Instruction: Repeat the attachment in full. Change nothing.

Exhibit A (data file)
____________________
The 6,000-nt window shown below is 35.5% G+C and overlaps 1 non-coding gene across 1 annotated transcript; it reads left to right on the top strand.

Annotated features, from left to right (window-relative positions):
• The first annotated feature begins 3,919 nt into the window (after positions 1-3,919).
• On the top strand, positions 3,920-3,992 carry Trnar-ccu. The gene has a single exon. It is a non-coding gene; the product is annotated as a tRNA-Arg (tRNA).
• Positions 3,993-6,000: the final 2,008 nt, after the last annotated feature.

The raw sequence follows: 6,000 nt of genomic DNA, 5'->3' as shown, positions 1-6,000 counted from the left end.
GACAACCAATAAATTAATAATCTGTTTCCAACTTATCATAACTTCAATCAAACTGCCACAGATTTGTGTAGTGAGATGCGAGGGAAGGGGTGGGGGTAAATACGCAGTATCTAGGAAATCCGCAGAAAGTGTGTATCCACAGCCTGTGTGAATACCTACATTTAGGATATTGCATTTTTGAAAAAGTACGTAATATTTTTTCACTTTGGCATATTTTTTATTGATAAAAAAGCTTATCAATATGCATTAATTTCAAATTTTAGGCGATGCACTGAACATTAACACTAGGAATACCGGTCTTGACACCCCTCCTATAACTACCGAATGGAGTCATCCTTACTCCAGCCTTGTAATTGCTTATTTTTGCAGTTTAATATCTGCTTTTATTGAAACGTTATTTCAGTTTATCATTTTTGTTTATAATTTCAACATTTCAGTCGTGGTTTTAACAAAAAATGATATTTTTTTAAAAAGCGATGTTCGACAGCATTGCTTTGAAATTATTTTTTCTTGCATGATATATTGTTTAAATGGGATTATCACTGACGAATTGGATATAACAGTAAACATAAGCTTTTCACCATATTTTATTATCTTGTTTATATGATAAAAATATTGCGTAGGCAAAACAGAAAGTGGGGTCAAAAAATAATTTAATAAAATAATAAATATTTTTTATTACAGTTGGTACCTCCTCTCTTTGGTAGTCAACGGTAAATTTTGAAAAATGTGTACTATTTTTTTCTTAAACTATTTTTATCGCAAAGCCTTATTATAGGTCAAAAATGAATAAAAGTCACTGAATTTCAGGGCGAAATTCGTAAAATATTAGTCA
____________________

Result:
The 6,000-nt window shown below is 35.5% G+C and overlaps 1 non-coding gene across 1 annotated transcript; it reads left to right on the top strand.

Annotated features, from left to right (window-relative positions):
• The first annotated feature begins 3,919 nt into the window (after positions 1-3,919).
• On the top strand, positions 3,920-3,992 carry Trnar-ccu. The gene has a single exon. It is a non-coding gene; the product is annotated as a tRNA-Arg (tRNA).
• Positions 3,993-6,000: the final 2,008 nt, after the last annotated feature.

The raw sequence follows: 6,000 nt of genomic DNA, 5'->3' as shown, positions 1-6,000 counted from the left end.
GACAACCAATAAATTAATAATCTGTTTCCAACTTATCATAACTTCAATCAAACTGCCACAGATTTGTGTAGTGAGATGCGAGGGAAGGGGTGGGGGTAAATACGCAGTATCTAGGAAATCCGCAGAAAGTGTGTATCCACAGCCTGTGTGAATACCTACATTTAGGATATTGCATTTTTGAAAAAGTACGTAATATTTTTTCACTTTGGCATATTTTTTATTGATAAAAAAGCTTATCAATATGCATTAATTTCAAATTTTAGGCGATGCACTGAACATTAACACTAGGAATACCGGTCTTGACACCCCTCCTATAACTACCGAATGGAGTCATCCTTACTCCAGCCTTGTAATTGCTTATTTTTGCAGTTTAATATCTGCTTTTATTGAAACGTTATTTCAGTTTATCATTTTTGTTTATAATTTCAACATTTCAGTCGTGGTTTTAACAAAAAATGATATTTTTTTAAAAAGCGATGTTCGACAGCATTGCTTTGAAATTATTTTTTCTTGCATGATATATTGTTTAAATGGGATTATCACTGACGAATTGGATATAACAGTAAACATAAGCTTTTCACCATATTTTATTATCTTGTTTATATGATAAAAATATTGCGTAGGCAAAACAGAAAGTGGGGTCAAAAAATAATTTAATAAAATAATAAATATTTTTTATTACAGTTGGTACCTCCTCTCTTTGGTAGTCAACGGTAAATTTTGAAAAATGTGTACTATTTTTTTCTTAAACTATTTTTATCGCAAAGCCTTATTATAGGTCAAAAATGAATAAAAGTCACTGAATTTCAGGGCGAAATTCGTAAAATATTAGTCA